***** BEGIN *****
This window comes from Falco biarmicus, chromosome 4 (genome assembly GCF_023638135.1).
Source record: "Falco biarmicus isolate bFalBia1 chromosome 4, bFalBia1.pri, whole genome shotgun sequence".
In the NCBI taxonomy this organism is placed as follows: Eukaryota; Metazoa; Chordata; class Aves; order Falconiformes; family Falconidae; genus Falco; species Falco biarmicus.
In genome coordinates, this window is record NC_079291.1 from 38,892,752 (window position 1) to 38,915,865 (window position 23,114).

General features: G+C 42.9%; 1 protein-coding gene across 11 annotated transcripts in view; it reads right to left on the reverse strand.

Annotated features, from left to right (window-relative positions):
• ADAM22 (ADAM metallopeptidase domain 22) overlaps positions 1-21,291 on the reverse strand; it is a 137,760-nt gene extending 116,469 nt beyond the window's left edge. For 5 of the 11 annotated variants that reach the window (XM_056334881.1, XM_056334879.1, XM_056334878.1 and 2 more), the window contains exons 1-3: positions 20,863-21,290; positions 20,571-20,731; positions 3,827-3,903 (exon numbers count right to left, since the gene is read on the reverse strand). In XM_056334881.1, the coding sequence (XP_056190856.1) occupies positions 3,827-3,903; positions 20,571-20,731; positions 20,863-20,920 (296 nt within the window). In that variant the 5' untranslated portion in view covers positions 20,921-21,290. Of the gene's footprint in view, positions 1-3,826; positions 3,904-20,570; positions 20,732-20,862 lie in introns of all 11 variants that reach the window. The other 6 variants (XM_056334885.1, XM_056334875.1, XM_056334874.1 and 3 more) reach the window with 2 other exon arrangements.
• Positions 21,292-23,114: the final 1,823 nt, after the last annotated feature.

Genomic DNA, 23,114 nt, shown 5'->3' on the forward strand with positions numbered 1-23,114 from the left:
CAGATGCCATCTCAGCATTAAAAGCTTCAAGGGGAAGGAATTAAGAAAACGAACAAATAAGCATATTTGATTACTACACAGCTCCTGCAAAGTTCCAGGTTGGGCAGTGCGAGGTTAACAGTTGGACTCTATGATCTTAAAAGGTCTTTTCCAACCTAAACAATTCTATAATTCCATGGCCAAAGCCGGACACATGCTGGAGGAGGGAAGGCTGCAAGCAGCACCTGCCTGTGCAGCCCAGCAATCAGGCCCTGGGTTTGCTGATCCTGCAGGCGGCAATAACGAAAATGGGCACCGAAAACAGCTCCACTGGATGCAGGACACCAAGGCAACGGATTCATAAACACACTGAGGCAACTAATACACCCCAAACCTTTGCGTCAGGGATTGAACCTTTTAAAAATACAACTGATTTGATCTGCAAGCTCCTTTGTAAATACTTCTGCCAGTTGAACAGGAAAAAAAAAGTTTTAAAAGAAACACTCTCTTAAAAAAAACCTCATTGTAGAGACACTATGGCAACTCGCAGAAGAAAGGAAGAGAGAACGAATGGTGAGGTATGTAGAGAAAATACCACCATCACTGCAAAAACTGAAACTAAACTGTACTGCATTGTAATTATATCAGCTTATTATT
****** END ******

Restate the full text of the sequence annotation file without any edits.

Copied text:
This window comes from Falco biarmicus, chromosome 4 (genome assembly GCF_023638135.1).
Source record: "Falco biarmicus isolate bFalBia1 chromosome 4, bFalBia1.pri, whole genome shotgun sequence".
In the NCBI taxonomy this organism is placed as follows: Eukaryota; Metazoa; Chordata; class Aves; order Falconiformes; family Falconidae; genus Falco; species Falco biarmicus.
In genome coordinates, this window is record NC_079291.1 from 38,892,752 (window position 1) to 38,915,865 (window position 23,114).

General features: G+C 42.9%; 1 protein-coding gene across 11 annotated transcripts in view; it reads right to left on the reverse strand.

Annotated features, from left to right (window-relative positions):
• ADAM22 (ADAM metallopeptidase domain 22) overlaps positions 1-21,291 on the reverse strand; it is a 137,760-nt gene extending 116,469 nt beyond the window's left edge. For 5 of the 11 annotated variants that reach the window (XM_056334881.1, XM_056334879.1, XM_056334878.1 and 2 more), the window contains exons 1-3: positions 20,863-21,290; positions 20,571-20,731; positions 3,827-3,903 (exon numbers count right to left, since the gene is read on the reverse strand). In XM_056334881.1, the coding sequence (XP_056190856.1) occupies positions 3,827-3,903; positions 20,571-20,731; positions 20,863-20,920 (296 nt within the window). In that variant the 5' untranslated portion in view covers positions 20,921-21,290. Of the gene's footprint in view, positions 1-3,826; positions 3,904-20,570; positions 20,732-20,862 lie in introns of all 11 variants that reach the window. The other 6 variants (XM_056334885.1, XM_056334875.1, XM_056334874.1 and 3 more) reach the window with 2 other exon arrangements.
• Positions 21,292-23,114: the final 1,823 nt, after the last annotated feature.

Genomic DNA, 23,114 nt, shown 5'->3' on the forward strand with positions numbered 1-23,114 from the left:
CAGATGCCATCTCAGCATTAAAAGCTTCAAGGGGAAGGAATTAAGAAAACGAACAAATAAGCATATTTGATTACTACACAGCTCCTGCAAAGTTCCAGGTTGGGCAGTGCGAGGTTAACAGTTGGACTCTATGATCTTAAAAGGTCTTTTCCAACCTAAACAATTCTATAATTCCATGGCCAAAGCCGGACACATGCTGGAGGAGGGAAGGCTGCAAGCAGCACCTGCCTGTGCAGCCCAGCAATCAGGCCCTGGGTTTGCTGATCCTGCAGGCGGCAATAACGAAAATGGGCACCGAAAACAGCTCCACTGGATGCAGGACACCAAGGCAACGGATTCATAAACACACTGAGGCAACTAATACACCCCAAACCTTTGCGTCAGGGATTGAACCTTTTAAAAATACAACTGATTTGATCTGCAAGCTCCTTTGTAAATACTTCTGCCAGTTGAACAGGAAAAAAAAAGTTTTAAAAGAAACACTCTCTTAAAAAAAACCTCATTGTAGAGACACTATGGCAACTCGCAGAAGAAAGGAAGAGAGAACGAATGGTGAGGTATGTAGAGAAAATACCACCATCACTGCAAAAACTGAAACTAAACTGTACTGCATTGTAATTATATCAGCTTATTATT